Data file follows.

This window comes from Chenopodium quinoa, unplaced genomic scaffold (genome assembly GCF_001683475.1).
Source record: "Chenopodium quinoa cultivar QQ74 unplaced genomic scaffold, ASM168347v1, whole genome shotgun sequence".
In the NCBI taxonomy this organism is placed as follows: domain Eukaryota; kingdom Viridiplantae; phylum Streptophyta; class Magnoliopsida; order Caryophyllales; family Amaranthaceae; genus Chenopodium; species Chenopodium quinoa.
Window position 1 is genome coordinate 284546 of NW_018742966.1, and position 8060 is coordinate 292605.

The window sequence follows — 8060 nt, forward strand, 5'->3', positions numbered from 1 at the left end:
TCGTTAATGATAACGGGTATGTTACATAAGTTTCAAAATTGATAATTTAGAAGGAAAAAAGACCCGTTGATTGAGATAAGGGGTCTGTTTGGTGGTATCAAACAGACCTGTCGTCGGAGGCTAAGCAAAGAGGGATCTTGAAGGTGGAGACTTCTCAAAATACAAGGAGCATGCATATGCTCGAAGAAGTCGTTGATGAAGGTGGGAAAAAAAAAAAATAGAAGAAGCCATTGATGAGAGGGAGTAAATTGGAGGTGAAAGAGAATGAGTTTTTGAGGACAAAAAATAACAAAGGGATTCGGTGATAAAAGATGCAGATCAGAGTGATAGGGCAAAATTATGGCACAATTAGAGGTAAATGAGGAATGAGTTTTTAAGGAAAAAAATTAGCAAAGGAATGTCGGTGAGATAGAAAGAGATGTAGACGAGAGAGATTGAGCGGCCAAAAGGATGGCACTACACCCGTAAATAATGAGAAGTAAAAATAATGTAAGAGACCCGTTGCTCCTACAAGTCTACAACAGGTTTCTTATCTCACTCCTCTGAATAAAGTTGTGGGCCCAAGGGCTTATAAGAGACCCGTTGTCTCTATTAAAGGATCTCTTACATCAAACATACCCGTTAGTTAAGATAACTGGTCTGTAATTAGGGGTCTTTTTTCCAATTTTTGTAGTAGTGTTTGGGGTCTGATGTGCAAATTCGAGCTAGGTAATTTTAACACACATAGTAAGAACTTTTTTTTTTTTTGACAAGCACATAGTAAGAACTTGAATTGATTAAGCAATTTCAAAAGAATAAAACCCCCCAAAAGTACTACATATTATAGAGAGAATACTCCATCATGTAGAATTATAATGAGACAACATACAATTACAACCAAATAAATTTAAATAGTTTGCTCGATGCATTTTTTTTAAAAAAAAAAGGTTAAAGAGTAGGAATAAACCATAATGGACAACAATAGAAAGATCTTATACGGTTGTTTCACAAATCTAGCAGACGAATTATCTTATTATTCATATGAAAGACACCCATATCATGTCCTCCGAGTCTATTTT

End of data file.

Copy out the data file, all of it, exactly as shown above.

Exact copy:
This window comes from Chenopodium quinoa, unplaced genomic scaffold (genome assembly GCF_001683475.1).
Source record: "Chenopodium quinoa cultivar QQ74 unplaced genomic scaffold, ASM168347v1, whole genome shotgun sequence".
In the NCBI taxonomy this organism is placed as follows: domain Eukaryota; kingdom Viridiplantae; phylum Streptophyta; class Magnoliopsida; order Caryophyllales; family Amaranthaceae; genus Chenopodium; species Chenopodium quinoa.
Window position 1 is genome coordinate 284546 of NW_018742966.1, and position 8060 is coordinate 292605.

The window sequence follows — 8060 nt, forward strand, 5'->3', positions numbered from 1 at the left end:
TCGTTAATGATAACGGGTATGTTACATAAGTTTCAAAATTGATAATTTAGAAGGAAAAAAGACCCGTTGATTGAGATAAGGGGTCTGTTTGGTGGTATCAAACAGACCTGTCGTCGGAGGCTAAGCAAAGAGGGATCTTGAAGGTGGAGACTTCTCAAAATACAAGGAGCATGCATATGCTCGAAGAAGTCGTTGATGAAGGTGGGAAAAAAAAAAAATAGAAGAAGCCATTGATGAGAGGGAGTAAATTGGAGGTGAAAGAGAATGAGTTTTTGAGGACAAAAAATAACAAAGGGATTCGGTGATAAAAGATGCAGATCAGAGTGATAGGGCAAAATTATGGCACAATTAGAGGTAAATGAGGAATGAGTTTTTAAGGAAAAAAATTAGCAAAGGAATGTCGGTGAGATAGAAAGAGATGTAGACGAGAGAGATTGAGCGGCCAAAAGGATGGCACTACACCCGTAAATAATGAGAAGTAAAAATAATGTAAGAGACCCGTTGCTCCTACAAGTCTACAACAGGTTTCTTATCTCACTCCTCTGAATAAAGTTGTGGGCCCAAGGGCTTATAAGAGACCCGTTGTCTCTATTAAAGGATCTCTTACATCAAACATACCCGTTAGTTAAGATAACTGGTCTGTAATTAGGGGTCTTTTTTCCAATTTTTGTAGTAGTGTTTGGGGTCTGATGTGCAAATTCGAGCTAGGTAATTTTAACACACATAGTAAGAACTTTTTTTTTTTTTGACAAGCACATAGTAAGAACTTGAATTGATTAAGCAATTTCAAAAGAATAAAACCCCCCAAAAGTACTACATATTATAGAGAGAATACTCCATCATGTAGAATTATAATGAGACAACATACAATTACAACCAAATAAATTTAAATAGTTTGCTCGATGCATTTTTTTTAAAAAAAAAAGGTTAAAGAGTAGGAATAAACCATAATGGACAACAATAGAAAGATCTTATACGGTTGTTTCACAAATCTAGCAGACGAATTATCTTATTATTCATATGAAAGACACCCATATCATGTCCTCCGAGTCTATTTT